Despite the financial crisis the volume of electronics sold since 2009 has continued to grow. Americans now own around 3 billion electronic products, with a turnover rate of about 400 million units annually. These sales volumes and rapid turnover rates are creating the fastest growing waste stream in the world: in the US alone, the Environmental Protection Agency estimates that over 372 million electronic units weighing 3.16 million tons entered the waste stream in 2007 and 2008. Less than 14% was recycled, while the rest went into dumps and incinerators. Much of what is recycled, moreover, is handled unsafely in developing countries, posing serious health and environmental risks.
This report from Dēmos assesses the scope of electronics consumption and resulting e-waste, the unique challenges policymakers face in handling this kind of waste, and steps we must take to gain control of the problem. Key aspects of the problem examined in Tackling High-Tech Trash include:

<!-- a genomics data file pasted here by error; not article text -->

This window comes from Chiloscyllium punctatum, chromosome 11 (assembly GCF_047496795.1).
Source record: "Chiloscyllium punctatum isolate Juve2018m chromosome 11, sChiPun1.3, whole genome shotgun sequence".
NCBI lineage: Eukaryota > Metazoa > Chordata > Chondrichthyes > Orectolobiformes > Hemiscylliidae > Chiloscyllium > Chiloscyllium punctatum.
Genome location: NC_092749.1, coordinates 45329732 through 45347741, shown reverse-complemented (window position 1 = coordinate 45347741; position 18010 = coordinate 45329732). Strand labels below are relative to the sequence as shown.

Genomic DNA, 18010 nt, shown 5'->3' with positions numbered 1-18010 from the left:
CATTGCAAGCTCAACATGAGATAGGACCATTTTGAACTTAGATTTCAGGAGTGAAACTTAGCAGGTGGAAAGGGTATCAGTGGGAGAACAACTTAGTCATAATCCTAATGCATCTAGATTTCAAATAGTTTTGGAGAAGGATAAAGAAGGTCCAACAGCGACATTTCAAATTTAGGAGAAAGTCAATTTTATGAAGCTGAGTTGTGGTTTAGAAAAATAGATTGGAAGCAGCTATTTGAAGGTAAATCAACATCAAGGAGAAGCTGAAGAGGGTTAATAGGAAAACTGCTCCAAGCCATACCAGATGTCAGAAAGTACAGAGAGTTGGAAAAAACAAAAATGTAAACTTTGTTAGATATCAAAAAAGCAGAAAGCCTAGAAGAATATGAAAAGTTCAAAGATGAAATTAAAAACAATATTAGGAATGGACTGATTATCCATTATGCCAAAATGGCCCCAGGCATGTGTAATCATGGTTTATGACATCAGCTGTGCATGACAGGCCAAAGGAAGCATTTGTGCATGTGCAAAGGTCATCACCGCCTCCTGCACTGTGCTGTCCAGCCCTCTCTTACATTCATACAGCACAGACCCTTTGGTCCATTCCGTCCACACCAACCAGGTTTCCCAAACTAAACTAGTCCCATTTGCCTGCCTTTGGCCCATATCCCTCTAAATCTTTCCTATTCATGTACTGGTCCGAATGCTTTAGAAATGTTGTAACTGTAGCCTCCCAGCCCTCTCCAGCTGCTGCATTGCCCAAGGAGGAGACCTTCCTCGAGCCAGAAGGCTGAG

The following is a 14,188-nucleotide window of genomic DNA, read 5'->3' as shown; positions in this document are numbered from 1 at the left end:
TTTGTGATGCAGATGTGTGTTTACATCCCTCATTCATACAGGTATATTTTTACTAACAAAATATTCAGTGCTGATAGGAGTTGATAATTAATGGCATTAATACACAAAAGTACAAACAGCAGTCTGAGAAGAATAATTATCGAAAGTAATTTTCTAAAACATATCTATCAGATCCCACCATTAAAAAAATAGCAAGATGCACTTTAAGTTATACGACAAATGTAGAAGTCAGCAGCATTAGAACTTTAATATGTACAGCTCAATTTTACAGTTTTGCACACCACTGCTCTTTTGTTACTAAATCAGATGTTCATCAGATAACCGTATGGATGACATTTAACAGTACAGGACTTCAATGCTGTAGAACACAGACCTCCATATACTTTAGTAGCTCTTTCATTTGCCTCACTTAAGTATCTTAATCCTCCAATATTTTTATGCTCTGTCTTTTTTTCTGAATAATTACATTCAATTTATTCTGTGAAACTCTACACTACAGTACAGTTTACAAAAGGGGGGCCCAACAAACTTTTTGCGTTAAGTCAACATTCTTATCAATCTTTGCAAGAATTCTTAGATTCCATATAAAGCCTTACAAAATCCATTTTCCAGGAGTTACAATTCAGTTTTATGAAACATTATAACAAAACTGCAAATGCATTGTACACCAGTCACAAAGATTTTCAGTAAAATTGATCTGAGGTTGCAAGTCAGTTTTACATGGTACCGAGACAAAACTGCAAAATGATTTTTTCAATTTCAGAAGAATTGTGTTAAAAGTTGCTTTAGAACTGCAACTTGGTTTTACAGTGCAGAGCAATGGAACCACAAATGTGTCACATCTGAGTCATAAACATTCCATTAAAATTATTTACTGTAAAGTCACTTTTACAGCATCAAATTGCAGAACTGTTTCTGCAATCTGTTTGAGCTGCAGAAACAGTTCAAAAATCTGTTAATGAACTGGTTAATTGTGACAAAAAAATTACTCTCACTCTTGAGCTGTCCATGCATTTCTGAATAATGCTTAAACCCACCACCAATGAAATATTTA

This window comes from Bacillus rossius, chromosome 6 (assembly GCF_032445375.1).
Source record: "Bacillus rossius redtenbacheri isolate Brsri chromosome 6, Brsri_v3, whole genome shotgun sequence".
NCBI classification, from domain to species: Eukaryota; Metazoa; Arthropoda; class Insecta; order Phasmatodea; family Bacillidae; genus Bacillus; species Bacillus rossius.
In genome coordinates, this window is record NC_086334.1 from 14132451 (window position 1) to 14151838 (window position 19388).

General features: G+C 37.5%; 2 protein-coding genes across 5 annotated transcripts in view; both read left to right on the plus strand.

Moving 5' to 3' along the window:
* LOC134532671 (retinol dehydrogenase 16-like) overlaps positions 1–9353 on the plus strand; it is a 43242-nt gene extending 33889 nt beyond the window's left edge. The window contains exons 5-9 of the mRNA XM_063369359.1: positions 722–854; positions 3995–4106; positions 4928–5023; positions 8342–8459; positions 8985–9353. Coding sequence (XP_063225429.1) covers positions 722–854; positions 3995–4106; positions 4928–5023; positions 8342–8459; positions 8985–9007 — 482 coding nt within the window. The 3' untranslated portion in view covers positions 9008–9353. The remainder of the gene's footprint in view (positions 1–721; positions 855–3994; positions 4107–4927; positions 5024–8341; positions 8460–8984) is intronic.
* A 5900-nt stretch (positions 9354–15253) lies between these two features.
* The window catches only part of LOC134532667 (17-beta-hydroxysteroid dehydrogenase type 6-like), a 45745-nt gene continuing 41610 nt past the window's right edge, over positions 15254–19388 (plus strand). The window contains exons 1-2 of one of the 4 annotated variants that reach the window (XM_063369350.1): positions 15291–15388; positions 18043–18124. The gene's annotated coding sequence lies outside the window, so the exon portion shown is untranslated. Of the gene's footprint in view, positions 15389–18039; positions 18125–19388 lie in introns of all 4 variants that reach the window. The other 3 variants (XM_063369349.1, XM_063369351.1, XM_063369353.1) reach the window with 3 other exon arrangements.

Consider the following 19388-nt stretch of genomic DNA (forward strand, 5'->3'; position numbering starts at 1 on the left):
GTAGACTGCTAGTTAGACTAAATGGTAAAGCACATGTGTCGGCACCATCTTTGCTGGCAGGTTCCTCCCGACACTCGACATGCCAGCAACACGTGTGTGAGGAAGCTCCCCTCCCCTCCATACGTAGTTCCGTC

- Short product life-spans—the commercial and technological origins of rapid turnover in consumer electronics.
- The mounting scope of electronic waste—the downside of the surging worldwide electronics market.
- The major challenges of e-waste, including design and materials complexity, global supply chains, and unregulated recycling and e-scrap markets.
- The adverse health and environmental impacts of unregulated e-waste disposal, materials salvage, and recycling-for-reuse.
- Recent developments in e-waste export rules, private and public recycling initiatives, and green design and materials regulation to extend product life-spans and reduce overall toxicity.
- Assessing challenges to a more integrated life-cycle approach to electronics design, production, and recycling, with recommendations for specific policies to push for in the near term
[taken from executive summary]